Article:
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Chris -- 2018-04-11
Thanks to Merrimac for bringing this to my attention. It seems some people have misheard ‘cognitive dissonance’ as ‘cognitive diffidence’ and proceeded to use it in its new guise. ‘Diffidence’ sounds a lot more impressive when accompanied by a ‘cognitive’, but it’s difficult to imagine a non-cognitive form of diffidence. Only 15 googlehits and here are a few of them…
Ever hear of cognitive diffidence? People have to justify bad decisions with delusion, otherwise we’d go mad trying to deal with regret. Do or die? ...
www.frostcloud.com/forum/showthread.php?t=4808&page=2 – 88k – Supplemental Result – Cached
Also, keep cognitive diffidence in mind. Few people admit their mistake and say, “my, I made a poor decision! I sure wasted a lot of the firm’s money. ...
www.law-soft.com/ – 111k – Cached
it is a total cognitive diffidence, it is a total lack of rational thought, to see who said what, to know that it can easily be proved that something was …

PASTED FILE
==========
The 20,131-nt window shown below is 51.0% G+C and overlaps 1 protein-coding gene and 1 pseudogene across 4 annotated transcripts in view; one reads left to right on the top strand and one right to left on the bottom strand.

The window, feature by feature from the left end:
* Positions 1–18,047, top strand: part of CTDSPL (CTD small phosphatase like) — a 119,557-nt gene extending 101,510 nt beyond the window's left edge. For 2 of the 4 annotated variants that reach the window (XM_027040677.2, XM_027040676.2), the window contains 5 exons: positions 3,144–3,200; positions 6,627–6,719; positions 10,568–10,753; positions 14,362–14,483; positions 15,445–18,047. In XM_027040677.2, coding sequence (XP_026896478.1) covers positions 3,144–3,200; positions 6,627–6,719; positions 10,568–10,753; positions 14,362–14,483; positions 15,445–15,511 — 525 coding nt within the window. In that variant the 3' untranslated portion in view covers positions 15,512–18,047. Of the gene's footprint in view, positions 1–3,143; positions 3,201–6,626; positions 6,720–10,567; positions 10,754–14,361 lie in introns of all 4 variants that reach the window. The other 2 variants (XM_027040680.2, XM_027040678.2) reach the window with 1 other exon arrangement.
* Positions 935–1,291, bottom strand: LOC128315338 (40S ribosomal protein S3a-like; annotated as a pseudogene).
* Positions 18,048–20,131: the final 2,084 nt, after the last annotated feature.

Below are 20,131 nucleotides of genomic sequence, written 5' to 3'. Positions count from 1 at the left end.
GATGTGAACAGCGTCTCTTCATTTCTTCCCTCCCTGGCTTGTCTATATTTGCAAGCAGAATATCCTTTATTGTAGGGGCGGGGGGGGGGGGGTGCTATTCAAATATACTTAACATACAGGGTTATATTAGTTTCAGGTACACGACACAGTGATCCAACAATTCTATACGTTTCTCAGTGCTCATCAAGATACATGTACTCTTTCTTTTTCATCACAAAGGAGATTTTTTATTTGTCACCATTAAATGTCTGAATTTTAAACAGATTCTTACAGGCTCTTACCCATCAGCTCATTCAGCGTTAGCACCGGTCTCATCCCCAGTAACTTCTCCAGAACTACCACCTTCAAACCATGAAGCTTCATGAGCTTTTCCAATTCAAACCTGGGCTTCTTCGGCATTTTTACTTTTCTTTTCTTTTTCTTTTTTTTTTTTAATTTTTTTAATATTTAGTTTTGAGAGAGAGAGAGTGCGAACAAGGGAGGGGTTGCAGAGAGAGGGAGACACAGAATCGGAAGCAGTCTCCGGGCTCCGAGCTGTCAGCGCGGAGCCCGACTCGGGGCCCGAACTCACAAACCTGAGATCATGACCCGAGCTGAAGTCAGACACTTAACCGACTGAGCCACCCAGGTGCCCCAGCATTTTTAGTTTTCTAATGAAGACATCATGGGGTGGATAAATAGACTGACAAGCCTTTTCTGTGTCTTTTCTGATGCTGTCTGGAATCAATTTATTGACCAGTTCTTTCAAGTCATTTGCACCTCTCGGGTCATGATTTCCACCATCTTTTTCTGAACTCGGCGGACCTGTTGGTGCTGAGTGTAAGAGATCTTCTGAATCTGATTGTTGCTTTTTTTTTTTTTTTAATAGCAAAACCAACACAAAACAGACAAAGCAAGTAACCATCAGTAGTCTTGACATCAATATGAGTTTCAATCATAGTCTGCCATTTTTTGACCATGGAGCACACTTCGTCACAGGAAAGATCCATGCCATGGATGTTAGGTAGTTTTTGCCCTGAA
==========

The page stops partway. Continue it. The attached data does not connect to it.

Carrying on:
www.discussanything.com/forums/showthre … 645&page=3 – 250k – Supplemental Result – Cached
... curious how people “digest” information, how they reconcile cognitive diffidence, how they filter their thoughts and experiences to arrive at “meaning”. ...
www.iidb.org/vbb/archive/index.php/t-152627.html – 35k – Supplemental Result – Cached
Curiouser and curiouser. I’m too pressed for time to go look at their contexts, but the last two do sound to me like they’re stand-ins for “cognitive dissonance.” But the first two are, well, weird. The most common meanings for “diffidence” are “timidity, shyness, lack of confidence.” None of those seem to work well in the case of the first two examples, though you can kind of shoehorn them in there. For the second person, the intended meaning seems to be something like “a lack of moral courage.” For the first person, I guess “self-delusion”—which they come close to using—is more or less the idea. Odd and interesting.